by Michael Dresdner
L to R: Gabe Hacker, Joe Grant, Tim Samland Photos by Tim Johnston
We thespian fans like to nurse the curious belief that when all the literal and figurative stars are aligned, community theatre can rival the best anything on screen or stage, professional or not, can offer. Last night, Lakewood Playhouse proved that belief at the opening of Death of a Salesman.
To begin with, Arthur Miller’s famous play is superbly written. Set contemporaneously in 1949 in Brooklyn, NY, it walks around inside the challenged and deteriorating mind of Willy Loman, a plodding salesman slipping into failure at age 63. Through flashbacks, memories, and current events we are introduced to a man baffled that his lifetime belief in getting others to admire and like him never built the bridge to success he always pictured.
L to R: Martin Goldsmith, Joe Grant
Willy’s failure to snag the ideal life he imagines for himself causes him to alternately resent or admire those who succeed, beginning with his deceased older brother, whose wealth came fast and easy. He at times idolizes and vilifies his sons, who learned from their father to present a false personal façade to the world . They are, like him, deeply flawed and on some level aware of it. His favorite older son Biff is a high school football hero whose life becomes derailed after the one-two punch of a personal failure followed by the devastating discovery that his adored father has feet of clay. His younger son Happy keeps his father as a shining example, recreating much of both the good and the bad.
L to R: Joe Grant, Kathi Aleman
Propping Willy up is an unconditionally supportive wife who tries valiantly but vainly to protect his inflated self-image. She cajoles her sons to come to his aid and to help her save him from himself, while at times defending them to their father. With an insurance policy that means he’s worth more dead than alive, suicide seems not merely a way out, but a way for Willy to save his wife, his finances, his sons’ potential and dreams, and even his own delusional self-image.
Pacing, blocking, and a solid overall vision are all important in making an almost three hour play fairly zip past, and director James Venturini nailed them all, but the real key to creating such flawlessly amazing theatre is casting. It’s here that he really shines, putting together a top to bottom cast, each and every one of whom is stellar.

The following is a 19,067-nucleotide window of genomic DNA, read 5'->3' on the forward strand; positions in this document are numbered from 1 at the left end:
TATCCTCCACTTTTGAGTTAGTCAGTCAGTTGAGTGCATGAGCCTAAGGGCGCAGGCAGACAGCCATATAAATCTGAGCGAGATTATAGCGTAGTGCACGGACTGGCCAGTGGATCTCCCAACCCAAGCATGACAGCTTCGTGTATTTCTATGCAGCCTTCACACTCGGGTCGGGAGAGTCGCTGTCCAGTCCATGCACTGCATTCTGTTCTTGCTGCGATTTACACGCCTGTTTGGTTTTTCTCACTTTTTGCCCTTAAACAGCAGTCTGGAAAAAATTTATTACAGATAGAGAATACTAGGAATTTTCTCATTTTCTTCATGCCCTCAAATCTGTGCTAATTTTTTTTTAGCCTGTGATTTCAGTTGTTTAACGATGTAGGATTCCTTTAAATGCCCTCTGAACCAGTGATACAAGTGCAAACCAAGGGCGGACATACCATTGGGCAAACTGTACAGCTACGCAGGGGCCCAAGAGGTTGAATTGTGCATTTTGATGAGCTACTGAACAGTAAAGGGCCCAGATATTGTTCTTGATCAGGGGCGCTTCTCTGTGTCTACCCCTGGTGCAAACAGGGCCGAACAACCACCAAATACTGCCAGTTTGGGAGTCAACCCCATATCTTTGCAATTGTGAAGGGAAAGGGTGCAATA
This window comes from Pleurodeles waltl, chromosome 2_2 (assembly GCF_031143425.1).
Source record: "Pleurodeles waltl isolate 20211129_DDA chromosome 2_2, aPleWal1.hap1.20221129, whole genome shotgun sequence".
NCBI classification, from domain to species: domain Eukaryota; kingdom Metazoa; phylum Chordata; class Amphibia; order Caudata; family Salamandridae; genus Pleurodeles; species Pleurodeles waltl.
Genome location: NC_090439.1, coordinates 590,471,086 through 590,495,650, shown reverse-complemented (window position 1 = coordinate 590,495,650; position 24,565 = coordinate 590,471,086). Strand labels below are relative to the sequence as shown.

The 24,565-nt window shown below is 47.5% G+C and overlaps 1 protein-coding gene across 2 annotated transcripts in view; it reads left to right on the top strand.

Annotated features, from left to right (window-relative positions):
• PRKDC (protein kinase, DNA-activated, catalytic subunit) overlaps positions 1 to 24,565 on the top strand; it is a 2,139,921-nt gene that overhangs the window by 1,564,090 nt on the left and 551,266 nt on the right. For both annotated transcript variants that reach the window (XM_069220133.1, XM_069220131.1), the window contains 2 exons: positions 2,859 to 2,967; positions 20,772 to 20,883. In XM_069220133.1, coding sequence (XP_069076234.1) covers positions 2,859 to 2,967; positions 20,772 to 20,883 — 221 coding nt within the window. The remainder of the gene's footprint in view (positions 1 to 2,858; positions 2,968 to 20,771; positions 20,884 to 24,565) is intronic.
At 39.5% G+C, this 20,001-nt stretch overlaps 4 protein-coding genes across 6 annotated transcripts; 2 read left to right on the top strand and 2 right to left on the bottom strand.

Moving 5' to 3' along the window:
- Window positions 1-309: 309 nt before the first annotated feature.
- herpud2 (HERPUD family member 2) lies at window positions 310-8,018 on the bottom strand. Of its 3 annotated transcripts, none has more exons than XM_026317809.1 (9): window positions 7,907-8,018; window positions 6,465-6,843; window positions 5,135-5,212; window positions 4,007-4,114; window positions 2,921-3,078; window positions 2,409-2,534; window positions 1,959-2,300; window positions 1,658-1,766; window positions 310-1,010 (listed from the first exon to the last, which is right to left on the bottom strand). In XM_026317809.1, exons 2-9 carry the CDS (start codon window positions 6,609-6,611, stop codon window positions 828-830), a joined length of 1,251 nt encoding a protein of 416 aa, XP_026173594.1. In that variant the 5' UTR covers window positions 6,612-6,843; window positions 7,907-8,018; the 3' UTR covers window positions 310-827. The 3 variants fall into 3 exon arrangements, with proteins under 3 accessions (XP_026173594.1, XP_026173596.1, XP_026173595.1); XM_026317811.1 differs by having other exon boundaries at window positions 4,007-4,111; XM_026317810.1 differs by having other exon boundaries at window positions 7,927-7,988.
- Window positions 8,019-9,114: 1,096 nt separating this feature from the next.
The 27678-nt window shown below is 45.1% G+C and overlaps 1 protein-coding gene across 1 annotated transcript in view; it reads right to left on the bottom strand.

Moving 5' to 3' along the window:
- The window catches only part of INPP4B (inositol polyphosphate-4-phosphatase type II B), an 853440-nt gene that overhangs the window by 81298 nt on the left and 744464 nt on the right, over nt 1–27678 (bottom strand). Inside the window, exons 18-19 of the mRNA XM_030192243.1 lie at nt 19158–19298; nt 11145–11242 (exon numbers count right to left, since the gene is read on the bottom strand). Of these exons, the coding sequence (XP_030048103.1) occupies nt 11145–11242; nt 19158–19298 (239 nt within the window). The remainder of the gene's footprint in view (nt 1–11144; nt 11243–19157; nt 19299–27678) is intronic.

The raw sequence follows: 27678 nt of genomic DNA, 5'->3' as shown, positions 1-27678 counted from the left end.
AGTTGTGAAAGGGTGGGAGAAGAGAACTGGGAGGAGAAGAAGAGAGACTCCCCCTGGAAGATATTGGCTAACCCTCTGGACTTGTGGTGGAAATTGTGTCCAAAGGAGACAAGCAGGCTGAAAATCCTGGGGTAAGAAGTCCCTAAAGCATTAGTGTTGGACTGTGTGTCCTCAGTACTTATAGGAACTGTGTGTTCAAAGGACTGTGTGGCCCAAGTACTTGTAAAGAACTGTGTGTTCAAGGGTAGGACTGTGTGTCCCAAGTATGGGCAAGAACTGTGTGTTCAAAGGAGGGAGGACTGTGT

L to R: Joe Grant, Shelleigh-Mairi Ferguson
Willy Loman is the role of a lifetime for the right actor, and knowing his work, I assumed Joseph Grant would be perfect, but he went way beyond even my steep expectations. Grant dragged us into Loman’s tortured psyche and through the roller-coaster of his somewhat delusional aggrandizement, uplifting hopes, crushing disappointments, creeping self-doubts, perceived betrayals, and ultimately, unbearable helplessness. It was an expansive, wide ranging yet finely nuanced creation.
Had he been alone, it would have been brilliance enough for one play, but he was in good company. Kathi Aleman as his long-suffering wife Linda brought to life the ideal balance of believer, supporter, and protector of her husband and sons. She crafted a perfectly believable wife and mother desperately trying to staunch the leaks in the cracking dike of what should have been their American Dream life.
Tim Samland gives us Biff, the high school hero quick to take advantage of his adoring fans, including nerdy neighbor Bernard (Charlie Stevens) who ultimately makes good, just like his stolid and tolerant father Charley (Martin Goldsmith.) When a failed class sends Biff running to his father for salvation, he instead discovers him in a dalliance with delightfully giggly Shelleigh-Mairi Ferguson, and the betrayal makes him see his erstwhile hero as a fraud. Like a caroming billiard ball, his life heads off in another direction, but never really finds its mark. The scene between Samland and Grant where they confront, accuse, attack, and ultimately hug one another in tears is one of the most powerful and finely crafted pieces of acting you’ll ever see.
L to R: Kathi Aleman, Gabe Hacker, Tim Samland, Joe Grant
Gabe Hacker is wonderful as Happy, the younger son who follows in his father’s footsteps trying to smooth things between people, paint himself larger than reality, and get others to admire him, even if it takes a lie to do it. The rest of the cast holds their own as well in this estimable ensemble.
An impressive set by Blake York, replete with floating vaulted ceiling beams, established exactly the house we needed to imagine. Costumes by Rochelle-Ann Graham were excellent, as was the subtly supportive sound designed by John Munn, props and set dressing by Karrie Nevin, and lighting (uncredited.) It was all part of a perfect package.
Look, this is not fluff or light fare. It’s long at almost three hours with intermission, but it is completely captivating and the time flies by. Be warned that you will be put through the wringer emotionally as the characters’ internal pain, delusion, and disillusionment is laid bare. Talk about bated breath; there were scenes when it seemed as if no one in the audience was even breathing.
But when such intense drama is presented so masterfully, and by such skilled, nuanced, and brilliant performers, it is worth the pain. I doubt you’re likely to see a better production of this important work anywhere or at any time. Grit your teeth, gird your loins, and put yourself in this cast and crew’s capable hands for the theatre experience of a lifetime.
Death of a Salesman
Feb 19 to Mar 13, 2016
Photos by Tim Johnston